The design of the Holy Rosary Complex—comprised of an oratory, administrative building, and religious education building—for a rural Catholic Parish in South Louisiana, is an honest exploration of form, function, light and materials that results in an engaging and profound study in sacred space. Neither opulent nor austere, Holy Rosary Chapel presents a thoughtful meditation on sacred spaces and the spatial embodiment of spiritual experience.
The masterplan for the rural campus creates a strong sense of place and draws a distinction between the program’s sacred and secular components. Secular components of the campus take form as linear or “edge” buildings—an administrative block, two linear classroom bars, a religious education building—which form the courtyard in which the oratory is located. The oratory, or chapel, is the focus of the otherwise orthogonal composition, but is itself skewed to further underscore its importance and to create a sense of expectation.
Working with a limited palette of poured-in-place concrete, plate glass and cast glass, the architects created a meditative environment that places a high importance on spatial characteristics and the play of light on these humble materials.
Design of the oratory stems from the concept of the womb—a universal, pure and sacred space. All six sides of the oratory cube sides are equal in size, color and texture. The result is an interior space that feels encompassing, protective and mysterious.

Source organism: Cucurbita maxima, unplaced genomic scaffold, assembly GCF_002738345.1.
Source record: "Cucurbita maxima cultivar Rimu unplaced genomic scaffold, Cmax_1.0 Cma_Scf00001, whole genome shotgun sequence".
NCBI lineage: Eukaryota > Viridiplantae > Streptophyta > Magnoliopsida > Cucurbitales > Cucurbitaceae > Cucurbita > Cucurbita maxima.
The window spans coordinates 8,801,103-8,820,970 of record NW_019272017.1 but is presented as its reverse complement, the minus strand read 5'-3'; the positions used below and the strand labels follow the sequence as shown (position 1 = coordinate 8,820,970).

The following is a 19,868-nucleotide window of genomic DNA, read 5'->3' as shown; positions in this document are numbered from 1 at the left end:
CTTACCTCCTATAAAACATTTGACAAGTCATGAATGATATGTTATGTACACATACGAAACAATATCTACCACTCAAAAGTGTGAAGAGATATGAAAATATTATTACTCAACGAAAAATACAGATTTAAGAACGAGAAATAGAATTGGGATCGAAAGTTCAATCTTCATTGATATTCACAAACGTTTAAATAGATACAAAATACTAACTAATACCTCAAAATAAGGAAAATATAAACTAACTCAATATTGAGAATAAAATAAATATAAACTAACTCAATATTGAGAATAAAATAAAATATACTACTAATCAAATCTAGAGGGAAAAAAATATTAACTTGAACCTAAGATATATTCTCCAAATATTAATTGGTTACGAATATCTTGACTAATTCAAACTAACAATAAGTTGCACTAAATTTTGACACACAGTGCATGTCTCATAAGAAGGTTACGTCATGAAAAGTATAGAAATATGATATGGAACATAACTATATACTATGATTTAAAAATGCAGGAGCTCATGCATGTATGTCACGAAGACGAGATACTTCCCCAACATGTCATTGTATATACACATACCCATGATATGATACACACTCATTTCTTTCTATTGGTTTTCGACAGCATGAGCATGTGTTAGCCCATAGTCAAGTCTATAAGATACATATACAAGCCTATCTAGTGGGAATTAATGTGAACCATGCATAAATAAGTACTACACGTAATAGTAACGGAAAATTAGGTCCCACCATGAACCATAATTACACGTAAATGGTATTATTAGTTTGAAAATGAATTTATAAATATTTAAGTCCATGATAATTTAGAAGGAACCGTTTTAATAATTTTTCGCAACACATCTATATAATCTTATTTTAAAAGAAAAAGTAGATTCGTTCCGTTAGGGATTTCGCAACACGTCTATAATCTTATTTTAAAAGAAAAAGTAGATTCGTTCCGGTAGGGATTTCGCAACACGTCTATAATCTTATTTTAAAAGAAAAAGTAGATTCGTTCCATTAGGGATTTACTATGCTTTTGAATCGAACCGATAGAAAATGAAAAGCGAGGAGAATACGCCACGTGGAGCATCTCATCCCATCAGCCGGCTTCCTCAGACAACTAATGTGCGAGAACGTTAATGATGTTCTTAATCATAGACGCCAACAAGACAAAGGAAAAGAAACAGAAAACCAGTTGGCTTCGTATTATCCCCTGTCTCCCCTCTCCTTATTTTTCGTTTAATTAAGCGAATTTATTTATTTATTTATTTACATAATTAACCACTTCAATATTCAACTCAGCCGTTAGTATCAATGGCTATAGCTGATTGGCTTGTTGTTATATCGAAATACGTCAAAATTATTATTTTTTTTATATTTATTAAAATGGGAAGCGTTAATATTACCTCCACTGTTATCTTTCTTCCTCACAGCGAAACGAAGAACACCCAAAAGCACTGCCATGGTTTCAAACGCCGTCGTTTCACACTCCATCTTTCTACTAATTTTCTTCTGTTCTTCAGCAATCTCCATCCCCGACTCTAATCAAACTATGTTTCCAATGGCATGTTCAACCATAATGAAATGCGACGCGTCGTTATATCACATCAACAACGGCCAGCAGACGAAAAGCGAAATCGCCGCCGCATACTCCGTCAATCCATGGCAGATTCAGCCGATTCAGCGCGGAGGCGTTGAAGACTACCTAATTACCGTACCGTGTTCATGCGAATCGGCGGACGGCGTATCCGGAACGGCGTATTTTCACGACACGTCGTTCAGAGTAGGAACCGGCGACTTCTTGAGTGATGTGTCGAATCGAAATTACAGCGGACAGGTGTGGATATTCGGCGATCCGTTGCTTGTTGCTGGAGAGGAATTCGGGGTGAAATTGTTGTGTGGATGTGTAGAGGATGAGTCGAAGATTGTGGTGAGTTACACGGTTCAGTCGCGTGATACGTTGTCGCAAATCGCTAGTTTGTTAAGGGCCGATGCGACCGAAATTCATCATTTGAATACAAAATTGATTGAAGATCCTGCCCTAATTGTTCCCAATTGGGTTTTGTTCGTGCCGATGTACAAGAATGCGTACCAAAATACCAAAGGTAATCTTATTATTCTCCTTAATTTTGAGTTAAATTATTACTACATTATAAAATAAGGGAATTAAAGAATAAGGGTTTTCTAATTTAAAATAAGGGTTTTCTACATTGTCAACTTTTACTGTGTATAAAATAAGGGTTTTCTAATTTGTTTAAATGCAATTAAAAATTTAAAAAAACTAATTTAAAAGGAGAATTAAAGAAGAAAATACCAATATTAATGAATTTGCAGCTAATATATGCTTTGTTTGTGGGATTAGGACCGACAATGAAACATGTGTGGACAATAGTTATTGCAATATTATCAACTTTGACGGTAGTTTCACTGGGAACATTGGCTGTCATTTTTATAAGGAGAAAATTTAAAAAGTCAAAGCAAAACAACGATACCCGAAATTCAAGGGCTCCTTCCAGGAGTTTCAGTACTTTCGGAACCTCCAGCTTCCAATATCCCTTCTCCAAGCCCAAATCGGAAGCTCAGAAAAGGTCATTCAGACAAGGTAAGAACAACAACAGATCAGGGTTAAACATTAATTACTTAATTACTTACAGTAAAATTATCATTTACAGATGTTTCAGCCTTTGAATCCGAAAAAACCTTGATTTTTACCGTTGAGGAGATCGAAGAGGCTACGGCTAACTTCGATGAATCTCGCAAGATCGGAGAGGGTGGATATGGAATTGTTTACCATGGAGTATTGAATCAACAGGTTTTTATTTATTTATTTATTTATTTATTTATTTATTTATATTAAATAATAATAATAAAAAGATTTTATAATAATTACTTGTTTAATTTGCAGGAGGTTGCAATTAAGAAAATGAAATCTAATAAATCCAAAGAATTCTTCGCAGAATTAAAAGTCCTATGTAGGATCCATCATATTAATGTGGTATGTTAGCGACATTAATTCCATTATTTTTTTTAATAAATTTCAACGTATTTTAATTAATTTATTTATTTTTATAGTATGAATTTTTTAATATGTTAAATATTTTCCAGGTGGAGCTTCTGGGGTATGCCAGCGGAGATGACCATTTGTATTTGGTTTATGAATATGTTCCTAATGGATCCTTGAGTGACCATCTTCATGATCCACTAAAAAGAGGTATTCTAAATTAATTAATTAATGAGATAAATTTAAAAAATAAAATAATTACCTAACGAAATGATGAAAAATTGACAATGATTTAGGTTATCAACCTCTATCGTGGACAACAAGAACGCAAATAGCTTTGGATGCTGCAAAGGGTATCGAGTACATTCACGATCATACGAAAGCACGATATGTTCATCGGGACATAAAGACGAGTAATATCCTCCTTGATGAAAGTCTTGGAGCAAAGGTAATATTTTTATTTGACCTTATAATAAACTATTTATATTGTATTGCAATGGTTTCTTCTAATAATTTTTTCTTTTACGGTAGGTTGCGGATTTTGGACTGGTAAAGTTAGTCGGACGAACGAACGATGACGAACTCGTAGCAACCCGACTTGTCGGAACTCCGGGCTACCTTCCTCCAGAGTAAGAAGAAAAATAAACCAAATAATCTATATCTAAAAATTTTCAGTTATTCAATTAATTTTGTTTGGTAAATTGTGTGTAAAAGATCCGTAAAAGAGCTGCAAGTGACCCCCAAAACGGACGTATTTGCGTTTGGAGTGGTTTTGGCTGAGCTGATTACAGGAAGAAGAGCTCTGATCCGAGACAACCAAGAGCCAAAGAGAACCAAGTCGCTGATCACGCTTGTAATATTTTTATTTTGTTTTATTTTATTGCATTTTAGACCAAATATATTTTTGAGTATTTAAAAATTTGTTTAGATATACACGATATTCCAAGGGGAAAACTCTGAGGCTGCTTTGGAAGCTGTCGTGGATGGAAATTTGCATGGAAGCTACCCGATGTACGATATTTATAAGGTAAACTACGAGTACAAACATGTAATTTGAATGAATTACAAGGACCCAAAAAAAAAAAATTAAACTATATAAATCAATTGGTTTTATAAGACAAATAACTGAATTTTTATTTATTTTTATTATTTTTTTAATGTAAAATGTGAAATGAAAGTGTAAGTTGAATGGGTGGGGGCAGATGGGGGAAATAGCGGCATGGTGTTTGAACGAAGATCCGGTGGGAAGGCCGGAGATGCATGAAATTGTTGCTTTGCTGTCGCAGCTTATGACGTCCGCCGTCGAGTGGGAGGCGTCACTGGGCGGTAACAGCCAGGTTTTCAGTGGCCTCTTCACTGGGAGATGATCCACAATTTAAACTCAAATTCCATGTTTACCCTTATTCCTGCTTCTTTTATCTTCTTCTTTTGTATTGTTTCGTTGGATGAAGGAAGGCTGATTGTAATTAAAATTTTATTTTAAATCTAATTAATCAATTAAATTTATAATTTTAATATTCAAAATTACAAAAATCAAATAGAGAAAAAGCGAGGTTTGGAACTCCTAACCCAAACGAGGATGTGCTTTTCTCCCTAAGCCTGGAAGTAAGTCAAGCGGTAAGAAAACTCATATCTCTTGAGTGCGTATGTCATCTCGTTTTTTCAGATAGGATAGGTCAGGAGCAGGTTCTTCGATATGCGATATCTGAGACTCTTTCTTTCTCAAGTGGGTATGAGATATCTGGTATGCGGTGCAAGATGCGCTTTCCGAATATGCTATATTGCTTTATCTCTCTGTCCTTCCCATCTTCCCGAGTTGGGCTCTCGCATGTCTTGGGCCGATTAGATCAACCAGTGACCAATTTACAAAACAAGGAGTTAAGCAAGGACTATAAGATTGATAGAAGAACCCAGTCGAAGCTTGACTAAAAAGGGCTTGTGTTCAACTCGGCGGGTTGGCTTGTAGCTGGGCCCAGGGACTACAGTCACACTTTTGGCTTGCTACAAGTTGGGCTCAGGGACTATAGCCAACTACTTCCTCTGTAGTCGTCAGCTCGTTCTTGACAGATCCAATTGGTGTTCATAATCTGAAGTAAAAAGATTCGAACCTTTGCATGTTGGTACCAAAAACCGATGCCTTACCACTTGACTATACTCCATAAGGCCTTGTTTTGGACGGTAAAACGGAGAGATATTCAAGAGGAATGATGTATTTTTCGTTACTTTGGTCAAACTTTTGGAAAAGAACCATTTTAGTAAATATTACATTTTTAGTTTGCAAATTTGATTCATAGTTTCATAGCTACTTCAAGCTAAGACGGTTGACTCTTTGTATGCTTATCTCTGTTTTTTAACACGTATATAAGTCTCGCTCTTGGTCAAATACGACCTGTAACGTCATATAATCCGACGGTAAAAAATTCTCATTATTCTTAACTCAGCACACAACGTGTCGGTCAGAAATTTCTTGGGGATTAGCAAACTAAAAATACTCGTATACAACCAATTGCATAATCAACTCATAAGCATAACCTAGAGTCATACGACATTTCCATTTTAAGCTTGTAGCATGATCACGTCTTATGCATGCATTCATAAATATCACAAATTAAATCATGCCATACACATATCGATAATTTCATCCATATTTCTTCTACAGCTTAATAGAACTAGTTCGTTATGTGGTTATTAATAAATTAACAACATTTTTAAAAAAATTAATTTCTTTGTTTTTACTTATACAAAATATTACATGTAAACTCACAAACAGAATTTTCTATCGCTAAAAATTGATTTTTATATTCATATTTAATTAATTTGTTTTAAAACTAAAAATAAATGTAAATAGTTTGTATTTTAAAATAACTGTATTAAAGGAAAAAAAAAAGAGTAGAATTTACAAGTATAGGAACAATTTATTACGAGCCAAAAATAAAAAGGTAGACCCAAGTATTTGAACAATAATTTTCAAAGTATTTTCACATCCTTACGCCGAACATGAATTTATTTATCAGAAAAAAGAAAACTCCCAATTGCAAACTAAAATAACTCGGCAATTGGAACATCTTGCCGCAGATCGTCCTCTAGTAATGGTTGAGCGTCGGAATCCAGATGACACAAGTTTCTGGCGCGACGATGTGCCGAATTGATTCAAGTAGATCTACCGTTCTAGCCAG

Light enters through a variety of openings carved from the wall thickness without revealing context or light source beyond. In addition to giving occupants a sense of orientation, the obscured presence of light is symbolic of the paschal mystery of Christ.
St Amant, Louisiana
Trey Trahan, Kirk Edwards, Jason Hargrave, Lisa Hargrave, Michael Monceaux, Brad McWhirter
National AIA, Honor Award for Architecture, 2005
AR Awards for Emerging Architecture, 2005
American Architecture Prize, The Chicago Athenaeum, 2005
Fondazione Frate Sole, International Award for Sacred Architecture, 2004
Secular components of the campus occupy the edges and frame a courtyard – the sacred space in which the oratory is located. The oratory, or chapel, is skewed to create a sense of expectation and further underscore its importance. The oratory is a cube with all sides equal in size, color and texture, resulting in an interior space that feels pure, encompassing, protective and mysterious.
Neither opulent nor austere, Holy Rosary Chapel presents a thoughtful meditation on sacred spaces and the spatial embodiment of spiritual experience.